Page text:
Living on the West Coast as I did for many years, my ability to visit the legendary Asimov Archive at Boston University was extremely limited. (It still is, as I’m only a thousand kilometers closer to Boston than I used to be.) In late March 1999, however, I was in Boston while participating in the Fourteenth International Unicode Conference and, while there, I took advantage of the opportunity to visit the archive. I made a follow-up visit in October 1999 while back in Boston to participate in ATypI, an annual typography conference.

Background and Location

The archive started in the mid-1960’s when Howard B. Gotlieb of Boston University’s library asked Asimov if he would be willing to contribute his old papers. That was fine with Asimov. Just so long as he himself didn’t have to store all this material, it was all one with him whether it went to the Library or was burned in the barbecue pit in his back yard. (Gotlieb nearly had a heart attack when he found out that Asimov had been burning his old papers. The catalog in the Archive says that Asimov “claims to have thrown most of his papers away” prior to 1965. Did they not believe him?)

The Archive lives in the Special Collections Department of Mugar Memorial Library at Boston University, just off of Commonwealth Avenue. There is more than just Asimoviana to be found there. They specialize in Twentieth Century American authors in general and have extensive collections of other authors such as W. Somerset Maugham.

To use the archive, you make an appointment and, once there, you have to fill out an application. The material there is irreplaceable and much of it is delicate, so the staff takes due care to make sure that you’re a legitimate researcher and that you will handle the material appropriately. You’re allowed to bring in a laptop, for example, but must leave bags and coats outside. Lint-free gloves must be worn when actually handling the non-book materials.

And yes, some of the Asimov material really is quite delicate. Tear sheets from pulp magazines from the 1940’s and 1950’s, for example, are badly oxidized and starting to disintegrate around the edges. Carbons are sometimes written on rather fragile onion-skin paper and are liable to tear. Be careful with it!

You also need to indicate that you will honor copyright and other legal restrictions. This includes privacy considerations for Asimov’s correspondents. In order to publish my correspondence with Asimov, for example—mostly embarrassingly gushing fan mail dating from my early teens—you’d need to get my written permission as well as permission from Asimov’s estate.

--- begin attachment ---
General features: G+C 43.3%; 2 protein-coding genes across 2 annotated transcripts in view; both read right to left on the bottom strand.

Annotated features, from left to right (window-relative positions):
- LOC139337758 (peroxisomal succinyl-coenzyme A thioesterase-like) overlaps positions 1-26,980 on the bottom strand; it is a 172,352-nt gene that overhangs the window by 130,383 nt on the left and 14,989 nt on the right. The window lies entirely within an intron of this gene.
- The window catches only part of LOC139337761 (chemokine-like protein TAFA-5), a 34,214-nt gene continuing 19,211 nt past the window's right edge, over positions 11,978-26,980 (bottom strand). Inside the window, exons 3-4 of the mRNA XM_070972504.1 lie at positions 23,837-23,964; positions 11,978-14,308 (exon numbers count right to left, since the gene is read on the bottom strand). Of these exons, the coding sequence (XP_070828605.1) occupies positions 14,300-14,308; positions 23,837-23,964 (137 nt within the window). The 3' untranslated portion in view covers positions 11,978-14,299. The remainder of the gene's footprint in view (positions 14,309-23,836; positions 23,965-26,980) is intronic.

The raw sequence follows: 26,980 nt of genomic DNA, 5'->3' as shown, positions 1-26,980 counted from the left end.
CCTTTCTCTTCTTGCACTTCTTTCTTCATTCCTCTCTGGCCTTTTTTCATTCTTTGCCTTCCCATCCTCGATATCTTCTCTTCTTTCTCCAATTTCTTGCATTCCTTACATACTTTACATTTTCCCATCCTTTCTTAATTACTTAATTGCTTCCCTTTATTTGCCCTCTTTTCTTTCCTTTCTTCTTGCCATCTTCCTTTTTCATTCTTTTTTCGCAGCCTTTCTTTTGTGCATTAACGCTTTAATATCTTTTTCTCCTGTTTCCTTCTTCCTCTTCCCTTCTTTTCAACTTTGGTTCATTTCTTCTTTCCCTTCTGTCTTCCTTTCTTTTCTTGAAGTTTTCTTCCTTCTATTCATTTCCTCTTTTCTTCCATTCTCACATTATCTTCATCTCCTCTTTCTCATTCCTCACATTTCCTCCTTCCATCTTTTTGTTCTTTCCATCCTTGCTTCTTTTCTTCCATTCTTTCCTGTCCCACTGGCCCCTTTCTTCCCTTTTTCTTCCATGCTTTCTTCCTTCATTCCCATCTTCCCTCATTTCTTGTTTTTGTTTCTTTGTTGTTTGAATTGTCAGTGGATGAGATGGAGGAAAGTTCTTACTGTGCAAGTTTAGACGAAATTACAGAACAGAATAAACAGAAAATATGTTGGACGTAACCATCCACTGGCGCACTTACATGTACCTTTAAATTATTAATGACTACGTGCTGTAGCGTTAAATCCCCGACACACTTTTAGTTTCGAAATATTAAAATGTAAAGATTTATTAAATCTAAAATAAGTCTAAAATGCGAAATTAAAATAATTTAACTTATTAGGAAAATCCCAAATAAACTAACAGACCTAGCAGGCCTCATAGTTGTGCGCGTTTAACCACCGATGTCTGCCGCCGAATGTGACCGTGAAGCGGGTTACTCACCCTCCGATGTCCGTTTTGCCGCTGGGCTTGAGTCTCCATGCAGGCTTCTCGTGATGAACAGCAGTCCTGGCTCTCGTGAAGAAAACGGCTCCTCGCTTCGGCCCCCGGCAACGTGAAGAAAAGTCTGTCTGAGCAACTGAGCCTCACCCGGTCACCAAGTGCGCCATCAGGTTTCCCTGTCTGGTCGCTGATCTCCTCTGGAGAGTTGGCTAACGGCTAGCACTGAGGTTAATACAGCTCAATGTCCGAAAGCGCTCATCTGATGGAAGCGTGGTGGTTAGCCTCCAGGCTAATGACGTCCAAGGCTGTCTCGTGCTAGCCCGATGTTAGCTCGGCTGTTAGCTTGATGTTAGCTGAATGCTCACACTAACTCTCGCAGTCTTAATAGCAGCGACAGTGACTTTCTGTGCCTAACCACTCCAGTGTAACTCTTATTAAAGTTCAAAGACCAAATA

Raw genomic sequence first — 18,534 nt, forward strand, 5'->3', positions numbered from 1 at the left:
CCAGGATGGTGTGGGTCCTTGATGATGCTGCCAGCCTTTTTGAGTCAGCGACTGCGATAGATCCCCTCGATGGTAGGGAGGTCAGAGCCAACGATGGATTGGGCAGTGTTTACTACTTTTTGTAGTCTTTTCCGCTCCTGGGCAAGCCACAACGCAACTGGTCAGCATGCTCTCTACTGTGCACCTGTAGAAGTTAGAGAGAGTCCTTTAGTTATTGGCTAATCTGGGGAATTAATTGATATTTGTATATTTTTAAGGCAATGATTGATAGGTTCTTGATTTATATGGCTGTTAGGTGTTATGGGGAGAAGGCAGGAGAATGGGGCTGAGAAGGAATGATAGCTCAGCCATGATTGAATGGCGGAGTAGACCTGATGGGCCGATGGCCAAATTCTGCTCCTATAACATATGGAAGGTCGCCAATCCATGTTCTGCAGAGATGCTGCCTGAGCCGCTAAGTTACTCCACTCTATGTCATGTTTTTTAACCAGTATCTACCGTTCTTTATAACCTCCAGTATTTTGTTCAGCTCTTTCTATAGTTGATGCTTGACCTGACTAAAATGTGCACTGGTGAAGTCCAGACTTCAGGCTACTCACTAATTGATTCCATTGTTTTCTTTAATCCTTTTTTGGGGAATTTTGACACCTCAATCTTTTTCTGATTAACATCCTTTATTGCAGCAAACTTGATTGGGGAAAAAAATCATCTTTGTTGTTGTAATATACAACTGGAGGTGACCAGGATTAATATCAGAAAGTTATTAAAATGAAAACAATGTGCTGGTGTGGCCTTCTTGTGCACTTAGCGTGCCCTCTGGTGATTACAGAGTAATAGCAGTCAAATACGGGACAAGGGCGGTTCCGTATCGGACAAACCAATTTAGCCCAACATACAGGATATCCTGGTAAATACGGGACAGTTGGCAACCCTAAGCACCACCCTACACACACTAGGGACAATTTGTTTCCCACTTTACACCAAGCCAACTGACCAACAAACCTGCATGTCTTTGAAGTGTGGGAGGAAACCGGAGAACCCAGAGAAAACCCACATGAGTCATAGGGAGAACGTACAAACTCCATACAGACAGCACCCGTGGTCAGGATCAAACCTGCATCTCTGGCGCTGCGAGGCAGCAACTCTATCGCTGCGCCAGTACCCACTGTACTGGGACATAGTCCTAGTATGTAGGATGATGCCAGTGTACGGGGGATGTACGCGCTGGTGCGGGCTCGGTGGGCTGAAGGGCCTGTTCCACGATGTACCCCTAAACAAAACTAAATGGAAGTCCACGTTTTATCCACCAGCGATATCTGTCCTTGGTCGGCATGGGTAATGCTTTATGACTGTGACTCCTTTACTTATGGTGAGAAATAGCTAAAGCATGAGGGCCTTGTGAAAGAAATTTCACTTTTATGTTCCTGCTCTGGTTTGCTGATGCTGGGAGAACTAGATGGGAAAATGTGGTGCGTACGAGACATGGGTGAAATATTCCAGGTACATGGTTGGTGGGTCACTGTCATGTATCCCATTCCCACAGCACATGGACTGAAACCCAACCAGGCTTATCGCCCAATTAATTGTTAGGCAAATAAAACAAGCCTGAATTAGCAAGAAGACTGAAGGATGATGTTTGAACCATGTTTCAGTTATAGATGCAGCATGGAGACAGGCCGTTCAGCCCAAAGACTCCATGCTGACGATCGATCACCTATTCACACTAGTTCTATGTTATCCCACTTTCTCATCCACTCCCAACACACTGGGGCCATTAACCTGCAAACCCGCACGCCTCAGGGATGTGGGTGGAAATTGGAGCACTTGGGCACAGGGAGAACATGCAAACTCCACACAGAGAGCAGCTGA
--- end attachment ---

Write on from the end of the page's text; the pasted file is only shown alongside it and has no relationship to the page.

A staff member is assigned to be your gofer: You yourself may not go into the stacks. You’re handed a thick sheaf of papers describing the Archive’s contents, its Inventory. Once you’ve perused it—and that in and of itself will take hours, as it’s 381 pages long—you let the staff member know what boxes you need and they’ll be brought to you. One at a time may sit on your table while you look through it carefully.

(I didn’t ask, but I’m sure that this is a precaution against accidentally putting stuff back in the wrong box. If ever any of this material gets misfiled, finding it again may be nigh unto impossible.)

The Staff

The staff, by the way, was wonderful. They were all friendly and helpful. They did a terrific job at helping whenever I needed it and providing what I was looking for. Particular kudos go to Shawn Noel, who is the staff member responsible for the Asimov archive, and Katherine Kominis, the Assistant Director for Rare Books, who knows how to find any of Asimov’s published volumes from the BU collection.

The only fly in the ointment was one of the other patrons. He was dressed in the regular fashion, trousers tight at the waist, loose at the ankle, and color-striped down the seam of each leg. He wore an ordinary Textron shirt, open collar, seam zipped, and ruffled at the wrist. There was something about the way he stood, the way he held his head, the calm and unemotional lines of his broad, high-cheekboned face, the careful set of his short bronze hair lying flatly backward and without a part, that marked him off from the ordinary man. He kept glancing over my shoulder as I worked and I would have sworn I could hear a faint metallic whirring sound whenever he came near. There’s more to say about him, but for some reason I can’t bring myself to actually say it.

But I digress.

Asimov’s Books